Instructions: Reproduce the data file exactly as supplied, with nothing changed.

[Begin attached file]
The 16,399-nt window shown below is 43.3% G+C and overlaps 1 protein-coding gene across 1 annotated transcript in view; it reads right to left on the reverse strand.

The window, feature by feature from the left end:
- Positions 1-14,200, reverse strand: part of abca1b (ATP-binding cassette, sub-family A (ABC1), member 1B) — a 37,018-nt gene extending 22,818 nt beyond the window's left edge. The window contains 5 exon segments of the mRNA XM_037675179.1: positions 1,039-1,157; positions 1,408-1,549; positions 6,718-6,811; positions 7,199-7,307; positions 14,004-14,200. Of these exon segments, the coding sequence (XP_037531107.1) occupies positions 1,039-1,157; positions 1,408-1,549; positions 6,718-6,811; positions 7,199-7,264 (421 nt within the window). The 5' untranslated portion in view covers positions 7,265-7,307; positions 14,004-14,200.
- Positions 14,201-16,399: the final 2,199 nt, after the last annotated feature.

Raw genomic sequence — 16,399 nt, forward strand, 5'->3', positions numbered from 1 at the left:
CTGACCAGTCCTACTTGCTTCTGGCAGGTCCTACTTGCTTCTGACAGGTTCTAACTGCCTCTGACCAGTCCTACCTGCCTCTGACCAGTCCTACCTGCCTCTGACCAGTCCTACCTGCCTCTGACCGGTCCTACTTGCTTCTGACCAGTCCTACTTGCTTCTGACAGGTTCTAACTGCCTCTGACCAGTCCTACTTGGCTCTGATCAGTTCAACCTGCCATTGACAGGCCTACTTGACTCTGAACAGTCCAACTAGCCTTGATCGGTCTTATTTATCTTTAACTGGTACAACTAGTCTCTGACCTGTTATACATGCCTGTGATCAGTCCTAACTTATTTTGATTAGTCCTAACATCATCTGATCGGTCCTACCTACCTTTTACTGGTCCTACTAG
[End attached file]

The 16,399-nt window shown below is 43.3% G+C and overlaps 1 protein-coding gene across 1 annotated transcript in view; it reads right to left on the reverse strand.

The window, feature by feature from the left end:
- Positions 1-14,200, reverse strand: part of abca1b (ATP-binding cassette, sub-family A (ABC1), member 1B) — a 37,018-nt gene extending 22,818 nt beyond the window's left edge. The window contains 5 exon segments of the mRNA XM_037675179.1: positions 1,039-1,157; positions 1,408-1,549; positions 6,718-6,811; positions 7,199-7,307; positions 14,004-14,200. Of these exon segments, the coding sequence (XP_037531107.1) occupies positions 1,039-1,157; positions 1,408-1,549; positions 6,718-6,811; positions 7,199-7,264 (421 nt within the window). The 5' untranslated portion in view covers positions 7,265-7,307; positions 14,004-14,200.
- Positions 14,201-16,399: the final 2,199 nt, after the last annotated feature.

Raw genomic sequence — 16,399 nt, forward strand, 5'->3', positions numbered from 1 at the left:
CTGACCAGTCCTACTTGCTTCTGGCAGGTCCTACTTGCTTCTGACAGGTTCTAACTGCCTCTGACCAGTCCTACCTGCCTCTGACCAGTCCTACCTGCCTCTGACCAGTCCTACCTGCCTCTGACCGGTCCTACTTGCTTCTGACCAGTCCTACTTGCTTCTGACAGGTTCTAACTGCCTCTGACCAGTCCTACTTGGCTCTGATCAGTTCAACCTGCCATTGACAGGCCTACTTGACTCTGAACAGTCCAACTAGCCTTGATCGGTCTTATTTATCTTTAACTGGTACAACTAGTCTCTGACCTGTTATACATGCCTGTGATCAGTCCTAACTTATTTTGATTAGTCCTAACATCATCTGATCGGTCCTACCTACCTTTTACTGGTCCTACTAG